Extreme heat waves across the country have claimed hundreds of lives over the past few years, including at least 52 heat-related deaths between June 30 and July 6 alone. And prison inmates are especially at risk for succumbing to heat-related health issues, according to a federal court that has ruled in favor of an advocacy group that alleges Texas prison officials are violating prisoners’ constitutional rights with poor conditions during high-temperatures days.

Published in Current Events
Nacogdoches Counth Jail Inmates
Nacogdoches County Probation-Office
Nacogdoches county probation-officer
Over a quarter of Americans on probation are in Texas
Posted: Oct 04, 2011 6:53 PM EDT
Updated: Oct 04, 2011 7:05 PM EDT

Just hours ago the Nacogdoches County courthouse was busy with inmates making pleas before any indictment.

The "Jail Call" helped clear-out cells, but it adds to the case load of probation officers.

Half the jail was called to the courthouse. In all, about twenty inmates made the trip. Many pleaded guilty to their crimes, allowing them to get out of jail on probation.

"We have a wide range of sanctions that we use. Of course, with jail being the last one," said Probation Officer Ty McCarty.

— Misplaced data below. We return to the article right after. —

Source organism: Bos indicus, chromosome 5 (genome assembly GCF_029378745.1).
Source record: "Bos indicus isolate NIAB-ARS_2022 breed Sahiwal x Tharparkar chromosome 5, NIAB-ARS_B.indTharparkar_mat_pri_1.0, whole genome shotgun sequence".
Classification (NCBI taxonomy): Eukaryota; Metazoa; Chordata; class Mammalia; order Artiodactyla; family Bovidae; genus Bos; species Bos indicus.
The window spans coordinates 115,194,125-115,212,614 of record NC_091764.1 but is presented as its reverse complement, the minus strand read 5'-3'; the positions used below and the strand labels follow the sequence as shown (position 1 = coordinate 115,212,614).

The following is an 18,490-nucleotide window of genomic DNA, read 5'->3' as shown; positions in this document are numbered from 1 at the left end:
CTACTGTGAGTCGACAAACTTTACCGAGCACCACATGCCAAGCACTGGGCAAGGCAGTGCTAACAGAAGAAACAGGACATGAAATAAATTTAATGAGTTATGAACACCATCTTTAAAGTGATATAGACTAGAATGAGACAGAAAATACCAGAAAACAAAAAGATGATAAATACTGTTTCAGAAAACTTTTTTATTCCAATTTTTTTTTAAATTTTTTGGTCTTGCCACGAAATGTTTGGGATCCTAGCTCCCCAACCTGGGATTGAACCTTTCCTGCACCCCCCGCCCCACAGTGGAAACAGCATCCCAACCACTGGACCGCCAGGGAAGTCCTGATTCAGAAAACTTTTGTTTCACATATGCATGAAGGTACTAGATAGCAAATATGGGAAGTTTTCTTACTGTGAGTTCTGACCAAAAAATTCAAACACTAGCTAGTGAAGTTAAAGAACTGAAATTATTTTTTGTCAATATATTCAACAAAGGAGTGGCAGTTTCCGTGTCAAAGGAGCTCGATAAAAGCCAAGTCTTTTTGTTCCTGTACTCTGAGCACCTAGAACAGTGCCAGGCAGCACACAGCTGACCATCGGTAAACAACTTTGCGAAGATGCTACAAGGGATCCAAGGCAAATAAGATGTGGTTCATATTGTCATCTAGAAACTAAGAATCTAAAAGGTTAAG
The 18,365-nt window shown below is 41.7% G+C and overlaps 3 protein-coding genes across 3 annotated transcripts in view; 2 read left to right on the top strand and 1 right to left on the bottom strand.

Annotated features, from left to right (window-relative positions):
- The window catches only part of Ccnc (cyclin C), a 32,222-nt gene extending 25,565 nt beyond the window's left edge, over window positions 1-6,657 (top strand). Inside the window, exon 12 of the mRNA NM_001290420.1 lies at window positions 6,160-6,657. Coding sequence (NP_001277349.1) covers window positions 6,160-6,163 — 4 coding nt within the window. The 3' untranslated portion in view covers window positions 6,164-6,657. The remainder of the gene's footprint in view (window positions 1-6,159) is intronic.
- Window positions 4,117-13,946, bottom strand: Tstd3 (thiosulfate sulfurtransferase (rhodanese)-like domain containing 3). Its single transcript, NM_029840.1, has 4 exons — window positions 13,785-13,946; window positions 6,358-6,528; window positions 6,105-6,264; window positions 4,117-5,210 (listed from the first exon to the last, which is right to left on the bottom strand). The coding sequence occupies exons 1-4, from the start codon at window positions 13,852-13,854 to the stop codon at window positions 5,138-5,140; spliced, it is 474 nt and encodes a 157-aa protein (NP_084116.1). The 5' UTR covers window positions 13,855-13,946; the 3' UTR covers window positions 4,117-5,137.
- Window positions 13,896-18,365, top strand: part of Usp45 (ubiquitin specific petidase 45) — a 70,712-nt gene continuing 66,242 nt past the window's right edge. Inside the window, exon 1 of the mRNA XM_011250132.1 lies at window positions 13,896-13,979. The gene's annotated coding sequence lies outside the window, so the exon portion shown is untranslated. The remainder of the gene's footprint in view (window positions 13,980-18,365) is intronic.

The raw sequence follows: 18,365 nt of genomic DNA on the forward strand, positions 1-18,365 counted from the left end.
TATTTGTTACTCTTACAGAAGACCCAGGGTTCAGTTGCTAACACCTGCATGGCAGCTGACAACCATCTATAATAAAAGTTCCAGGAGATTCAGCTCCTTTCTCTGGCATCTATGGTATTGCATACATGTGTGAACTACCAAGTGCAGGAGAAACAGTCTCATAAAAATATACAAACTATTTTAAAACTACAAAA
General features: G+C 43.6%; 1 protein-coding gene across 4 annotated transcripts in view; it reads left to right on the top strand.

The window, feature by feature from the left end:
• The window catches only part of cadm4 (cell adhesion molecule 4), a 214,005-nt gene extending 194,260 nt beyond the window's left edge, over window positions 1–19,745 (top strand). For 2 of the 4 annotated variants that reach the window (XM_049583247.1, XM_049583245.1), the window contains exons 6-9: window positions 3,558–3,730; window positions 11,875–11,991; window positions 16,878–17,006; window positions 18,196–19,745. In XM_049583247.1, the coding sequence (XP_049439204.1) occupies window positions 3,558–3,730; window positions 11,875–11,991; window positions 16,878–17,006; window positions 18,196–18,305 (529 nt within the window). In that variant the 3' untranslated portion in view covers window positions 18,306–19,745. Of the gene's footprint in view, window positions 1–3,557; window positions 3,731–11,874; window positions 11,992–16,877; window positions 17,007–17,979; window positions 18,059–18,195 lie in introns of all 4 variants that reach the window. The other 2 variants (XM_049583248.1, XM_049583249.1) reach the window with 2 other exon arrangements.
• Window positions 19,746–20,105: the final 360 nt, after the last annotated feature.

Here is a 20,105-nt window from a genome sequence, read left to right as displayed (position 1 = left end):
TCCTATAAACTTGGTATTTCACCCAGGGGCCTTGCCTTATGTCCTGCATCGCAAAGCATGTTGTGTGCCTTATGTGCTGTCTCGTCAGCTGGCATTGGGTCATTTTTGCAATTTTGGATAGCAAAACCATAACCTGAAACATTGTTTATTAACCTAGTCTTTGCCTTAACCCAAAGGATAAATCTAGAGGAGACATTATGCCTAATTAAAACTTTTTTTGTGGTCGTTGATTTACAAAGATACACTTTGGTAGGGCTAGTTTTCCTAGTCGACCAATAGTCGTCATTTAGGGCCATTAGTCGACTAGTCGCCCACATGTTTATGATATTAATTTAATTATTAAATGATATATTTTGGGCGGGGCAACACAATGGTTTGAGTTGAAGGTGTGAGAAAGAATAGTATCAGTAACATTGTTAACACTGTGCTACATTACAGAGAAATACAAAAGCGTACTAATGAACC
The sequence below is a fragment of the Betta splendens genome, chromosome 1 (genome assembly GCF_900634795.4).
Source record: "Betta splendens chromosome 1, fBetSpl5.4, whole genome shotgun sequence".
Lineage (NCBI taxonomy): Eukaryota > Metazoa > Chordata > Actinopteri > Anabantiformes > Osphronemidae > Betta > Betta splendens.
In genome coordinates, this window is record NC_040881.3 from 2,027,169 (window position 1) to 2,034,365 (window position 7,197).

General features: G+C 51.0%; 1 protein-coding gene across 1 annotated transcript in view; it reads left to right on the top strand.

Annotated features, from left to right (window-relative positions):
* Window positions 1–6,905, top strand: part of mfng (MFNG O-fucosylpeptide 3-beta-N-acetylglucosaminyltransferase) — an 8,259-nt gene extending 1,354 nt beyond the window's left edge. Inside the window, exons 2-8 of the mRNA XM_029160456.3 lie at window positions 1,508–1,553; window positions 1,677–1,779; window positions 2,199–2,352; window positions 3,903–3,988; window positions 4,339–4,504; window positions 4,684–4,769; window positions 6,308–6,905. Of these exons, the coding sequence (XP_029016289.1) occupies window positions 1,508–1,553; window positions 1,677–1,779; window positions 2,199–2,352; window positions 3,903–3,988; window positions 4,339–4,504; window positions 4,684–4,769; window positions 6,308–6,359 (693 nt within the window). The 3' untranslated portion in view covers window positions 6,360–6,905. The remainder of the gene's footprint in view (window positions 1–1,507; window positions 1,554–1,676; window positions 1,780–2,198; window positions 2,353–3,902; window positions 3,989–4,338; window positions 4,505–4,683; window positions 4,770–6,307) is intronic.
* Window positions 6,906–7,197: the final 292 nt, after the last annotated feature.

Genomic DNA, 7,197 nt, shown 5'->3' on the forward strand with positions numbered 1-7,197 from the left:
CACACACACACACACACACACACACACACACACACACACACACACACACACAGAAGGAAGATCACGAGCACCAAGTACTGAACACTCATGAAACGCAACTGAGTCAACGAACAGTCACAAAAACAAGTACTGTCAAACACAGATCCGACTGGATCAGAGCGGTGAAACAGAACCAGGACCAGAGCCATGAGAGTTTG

In the initial meeting, probation officers tell new probationers the importance of not messing up. Unfortunately, the odds are stacked against them.

"It's a little bit pessimistic I think for all of us when anyone goes on probation just because there is a pretty good likelihood that they're not going to successfully complete the probation," said Nacogdoches County District Attorney Nicole Lostracco.

Published in Current Events



At this point, it seems cell phones are pretty much ubiquitous in prisons across the country. Instead of relying on monitored land lines (which are typically either pay phones or make only collect calls), inmates use illegal cell phones to maintain contact with family and friends and some conduct illicit business via the smuggled devices.

Apparently, phones are so widespread, an NPR story reported, that a mother actually called up a Texas prison warden, complaining that her incarcerated son was getting poor reception from his (smuggled) phone.

Reports are flooding in from around the country on how these devices are making their way through the pores of prison walls–and some of these smuggling techniques straddle the fine line between genius and absurd:

Published in Inmate Telephone News